Mapping over Arrays

28 April 2016

Given I’m doing quite a lot of work with Rust, I could almost have forgotten that I’m still learning the language – and as sharing what I’ve learned is my prime reason for writing this blog, today I’m going to delve into two corners of Rust I had not touched so far.

So let’s set the stage: Just for fun, to see how it works and to maybe find something useful, I tried to remove most allocations I could find from some benchmarks
. This was mostly removing vec!
here and there, but in some places I could not get rid of them, because, as you know if you’ve worked with arrays in Rust, those things need a correct value at every index on construction.

Either using [Option]
instead of Vec
or writing some Default
just to overwrite it later both look like suboptimal solutions. What I needed in most cases was a way to map(_)
a function over an array, creating a new one in the process. Something like:

// T is [Y; N] for some [X; N] we impl this trait for
pub trait ArrayMap {
    fn map Y>(&self, f: F) -> T;
}

With the right implementations, this could be used like:

let squares = [1, 2, 3].map(|x| x * x);

This is easy to do for one array size, let’s take the fairly atypical zero sized array case first:

impl ArrayMap for [U; 0] {
    fn map V>(&self, _: F) -> [V; 0] { [] }
}

For the larger sizes (up to 32, as is custom in Rust), I could have pulled up my sleeves and write the impls by hand, but that would not have been very rustic. If one looks into the standard library, one finds a lot of macros to set up most trait implementations. As the saying goes, when in Rome, do like the Romans do, so let’s write some macros.

Note that this is my first foray into Rust macros, and the code may be ugly and needlessly complicated. Please bear with me.

First, we’ll need the impl with the fn, let’s keep the method unimplemented for now.

macro_rules! map_impl {
    {$n:expr, $($ns:expr),*} => {
        // this works like a template over $n
        impl<U, V> ArrayMap<U, V, [V; $n]> for [U; $n] {
            fn map<F: Fn(&U) _> V>(&self, _: F) -> [V; $n] {
                unimplemented!() // for now
            }
        }
        // take one down, pass it around, ...
        map_impl!($($ns),*);
    };
    {, } => {};
}

// thirty-two impls of ArrayMap on the wall...
map_impl!(32, 31, 30, 29, .., 0);

What’s going on here? Within macro_rules!
, we get a number of matches
with corresponding expansions
We call a match
=>
expansion
;
a clause
. The semicolon at the end of a clause is required. Within an expansion, we can write valid Rust code, including calls to arbitrary macros – including the macro we’re currently writing.

It took me a bit to learn the macro syntax, but the book
is really helpful. I also perused a Stack Overflow answer
from Daniel Keep
which I’ll just link here for your edification. The point is that the match follows some simple rules, and we can embed stuff from the match in the expression.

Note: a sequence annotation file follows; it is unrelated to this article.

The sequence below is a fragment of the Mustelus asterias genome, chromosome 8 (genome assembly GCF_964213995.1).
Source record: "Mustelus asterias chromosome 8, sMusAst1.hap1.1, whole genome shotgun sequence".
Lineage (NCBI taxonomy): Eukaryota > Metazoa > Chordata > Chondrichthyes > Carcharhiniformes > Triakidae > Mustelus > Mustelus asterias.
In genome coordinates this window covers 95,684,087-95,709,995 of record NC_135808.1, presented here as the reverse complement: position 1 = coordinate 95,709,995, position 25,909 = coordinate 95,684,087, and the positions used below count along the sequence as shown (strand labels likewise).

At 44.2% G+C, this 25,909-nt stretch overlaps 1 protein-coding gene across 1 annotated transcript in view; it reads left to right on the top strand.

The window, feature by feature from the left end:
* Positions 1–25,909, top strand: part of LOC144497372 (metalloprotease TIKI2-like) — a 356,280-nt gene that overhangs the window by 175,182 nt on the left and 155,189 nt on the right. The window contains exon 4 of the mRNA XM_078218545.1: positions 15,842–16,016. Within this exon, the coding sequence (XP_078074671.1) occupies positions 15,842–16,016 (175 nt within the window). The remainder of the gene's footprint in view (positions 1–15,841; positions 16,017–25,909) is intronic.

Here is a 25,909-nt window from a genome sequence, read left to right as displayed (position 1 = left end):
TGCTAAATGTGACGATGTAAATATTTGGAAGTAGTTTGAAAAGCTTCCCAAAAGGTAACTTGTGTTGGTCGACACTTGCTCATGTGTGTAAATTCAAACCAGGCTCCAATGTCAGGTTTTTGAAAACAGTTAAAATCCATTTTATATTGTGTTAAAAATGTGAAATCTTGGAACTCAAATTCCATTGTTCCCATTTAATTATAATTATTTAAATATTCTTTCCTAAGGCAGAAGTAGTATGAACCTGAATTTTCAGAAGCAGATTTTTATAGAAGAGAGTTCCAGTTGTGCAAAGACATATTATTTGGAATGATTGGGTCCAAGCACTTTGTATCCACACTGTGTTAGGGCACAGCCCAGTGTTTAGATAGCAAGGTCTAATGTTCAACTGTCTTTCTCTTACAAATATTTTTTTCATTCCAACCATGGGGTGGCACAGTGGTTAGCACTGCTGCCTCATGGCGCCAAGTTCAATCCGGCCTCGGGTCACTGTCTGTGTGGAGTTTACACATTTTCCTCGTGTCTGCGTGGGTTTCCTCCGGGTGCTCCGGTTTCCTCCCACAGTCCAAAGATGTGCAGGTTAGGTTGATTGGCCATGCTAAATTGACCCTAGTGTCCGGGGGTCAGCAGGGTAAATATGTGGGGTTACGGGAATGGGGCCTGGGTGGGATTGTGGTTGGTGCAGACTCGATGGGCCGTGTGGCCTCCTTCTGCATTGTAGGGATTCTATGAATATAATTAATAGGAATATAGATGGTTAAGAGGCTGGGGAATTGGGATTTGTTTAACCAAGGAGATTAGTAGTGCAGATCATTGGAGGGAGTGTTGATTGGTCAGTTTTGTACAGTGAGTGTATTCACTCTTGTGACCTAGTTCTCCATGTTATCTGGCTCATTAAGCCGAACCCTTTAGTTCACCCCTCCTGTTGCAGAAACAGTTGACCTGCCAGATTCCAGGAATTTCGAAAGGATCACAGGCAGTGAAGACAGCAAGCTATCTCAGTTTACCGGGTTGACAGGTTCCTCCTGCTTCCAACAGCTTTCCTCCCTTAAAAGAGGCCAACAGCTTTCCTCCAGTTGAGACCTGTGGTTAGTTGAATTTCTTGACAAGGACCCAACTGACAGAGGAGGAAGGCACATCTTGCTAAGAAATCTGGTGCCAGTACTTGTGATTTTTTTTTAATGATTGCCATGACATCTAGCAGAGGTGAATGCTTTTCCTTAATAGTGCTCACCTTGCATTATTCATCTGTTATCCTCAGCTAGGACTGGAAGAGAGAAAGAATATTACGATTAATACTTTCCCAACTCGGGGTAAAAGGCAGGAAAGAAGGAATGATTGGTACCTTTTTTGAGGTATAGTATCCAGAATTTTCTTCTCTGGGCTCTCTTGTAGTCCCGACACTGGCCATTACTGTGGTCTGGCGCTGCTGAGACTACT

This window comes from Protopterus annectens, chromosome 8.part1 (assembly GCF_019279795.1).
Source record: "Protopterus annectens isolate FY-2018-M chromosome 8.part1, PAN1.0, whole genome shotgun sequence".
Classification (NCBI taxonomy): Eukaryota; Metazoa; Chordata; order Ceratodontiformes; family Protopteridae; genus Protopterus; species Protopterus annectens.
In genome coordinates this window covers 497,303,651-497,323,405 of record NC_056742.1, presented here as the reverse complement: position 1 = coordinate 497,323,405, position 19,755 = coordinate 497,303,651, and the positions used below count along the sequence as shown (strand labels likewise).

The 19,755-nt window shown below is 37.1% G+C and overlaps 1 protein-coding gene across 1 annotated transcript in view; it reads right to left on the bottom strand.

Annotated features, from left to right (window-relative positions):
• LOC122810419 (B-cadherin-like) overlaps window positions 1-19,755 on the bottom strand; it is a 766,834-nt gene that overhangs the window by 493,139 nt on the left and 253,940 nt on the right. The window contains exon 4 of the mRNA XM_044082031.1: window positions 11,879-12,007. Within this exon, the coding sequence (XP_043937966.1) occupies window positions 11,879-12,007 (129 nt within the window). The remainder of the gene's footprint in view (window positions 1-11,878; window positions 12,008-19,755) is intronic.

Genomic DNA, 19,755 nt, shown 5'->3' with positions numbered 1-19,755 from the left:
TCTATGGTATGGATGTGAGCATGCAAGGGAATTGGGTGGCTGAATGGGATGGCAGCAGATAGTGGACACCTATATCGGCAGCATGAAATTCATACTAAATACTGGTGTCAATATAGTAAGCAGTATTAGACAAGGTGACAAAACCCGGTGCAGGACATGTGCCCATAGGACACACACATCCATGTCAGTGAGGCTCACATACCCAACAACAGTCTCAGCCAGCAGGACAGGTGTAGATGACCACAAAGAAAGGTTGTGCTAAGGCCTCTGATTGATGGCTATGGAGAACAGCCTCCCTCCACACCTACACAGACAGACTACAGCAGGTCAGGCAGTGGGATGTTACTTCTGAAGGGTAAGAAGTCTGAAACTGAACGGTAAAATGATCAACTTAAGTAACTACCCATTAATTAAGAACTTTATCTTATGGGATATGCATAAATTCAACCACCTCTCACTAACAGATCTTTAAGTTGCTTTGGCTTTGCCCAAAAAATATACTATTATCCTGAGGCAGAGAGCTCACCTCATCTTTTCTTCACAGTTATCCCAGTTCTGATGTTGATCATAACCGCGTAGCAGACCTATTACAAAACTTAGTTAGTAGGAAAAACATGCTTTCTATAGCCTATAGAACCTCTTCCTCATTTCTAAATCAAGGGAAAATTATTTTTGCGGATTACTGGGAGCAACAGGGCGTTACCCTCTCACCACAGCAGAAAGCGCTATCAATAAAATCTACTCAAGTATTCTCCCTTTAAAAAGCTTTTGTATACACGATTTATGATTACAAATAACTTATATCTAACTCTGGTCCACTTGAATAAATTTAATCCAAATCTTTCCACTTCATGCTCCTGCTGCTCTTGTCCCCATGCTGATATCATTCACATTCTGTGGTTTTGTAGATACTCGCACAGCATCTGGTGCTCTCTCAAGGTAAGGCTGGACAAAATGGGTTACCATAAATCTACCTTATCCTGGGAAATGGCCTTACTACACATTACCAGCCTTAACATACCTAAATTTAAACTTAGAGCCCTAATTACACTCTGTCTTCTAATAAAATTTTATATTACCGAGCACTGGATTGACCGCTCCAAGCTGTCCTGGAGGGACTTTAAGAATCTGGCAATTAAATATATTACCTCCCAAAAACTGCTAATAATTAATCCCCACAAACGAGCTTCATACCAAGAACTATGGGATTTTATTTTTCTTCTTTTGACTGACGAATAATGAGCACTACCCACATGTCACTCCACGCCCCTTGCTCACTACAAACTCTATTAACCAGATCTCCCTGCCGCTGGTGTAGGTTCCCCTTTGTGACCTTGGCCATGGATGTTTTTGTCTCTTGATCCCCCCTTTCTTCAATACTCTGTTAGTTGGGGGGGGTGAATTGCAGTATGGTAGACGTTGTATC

We take a list of comma separated expressions (spaces don’t count), and take the first and the rest separately; the $(..),*
in the match means zero or more comma separated things. We can expand that with much the same syntax (just omit the “type”). The macro calls itself until it has exhausted the list of array sizes.

Next, we need to fill the unimplemented
method. In our case, we want to insert [f(&self[$n-1]), .., f(&self[0])]
by using a macro invocation. But we cannot do so directly, because we would break macro hygiene – so we need to change our function a bit:

fn map<F: Fn(&U) _> V>(&self, f: F) -> [V; $n] {
    let s = self;
    map_inner!(f, s, $($ns),*)
}

This way, we give f
and s
to the macro keeping hygiene intact. Note that we cannot give self
to the macro, because that is a keyword, not an identifier. That’s why we need the let
binding.

With map_inner!
, we need to keep in mind that macros may not ever output token trees that by themselves would not be valid Rust code. So we cannot just

macro_rules! map_inner {
    {$f:ident, $s:ident, $n:expr, $($ns:expr),*} => {
        map_inner!($f, $s, $($ns)*), $f($s[$n])
    };
    {$f:ident, $:ident, $n:expr} => { $f($s[$n]) }
}

and surround by [
brackets ]
, because .., f(..)
is not valid Rust code for any ..
s. The solution is to build the complete token tree during recursive calls and only output the full thing when finished:

macro_rules! map_inner {
    {$f:ident, $s:ident, []; $n:expr, $($ns:expr),*,} => {
        map_inner!($f, $s, [$f(&$s[$n])]; $($ns),*,)
    };
    {$f:ident, $s:ident, [$($t:tt)*]; $n:expr, $($ns:expr),*,} => {
        map_inner!($f, $s, [$f(&$s[$n]), $($t)*]; $($ns),*,)
    };
    {$f:ident, $s:ident, [$($t:tt)*]; $n:expr, } => {
        map_inner!($f, $s, [$f(&$s[$n]), $($t)*])
    };
    {$f:ident, $s:ident, $t:expr} => { $t };
}

Note: This may be a bit more complex than needed and was the result of some trial & error as well as reading the aforementioned sources. If you have a more elegant solution, you are hereby cordially invited to drop me a PR
.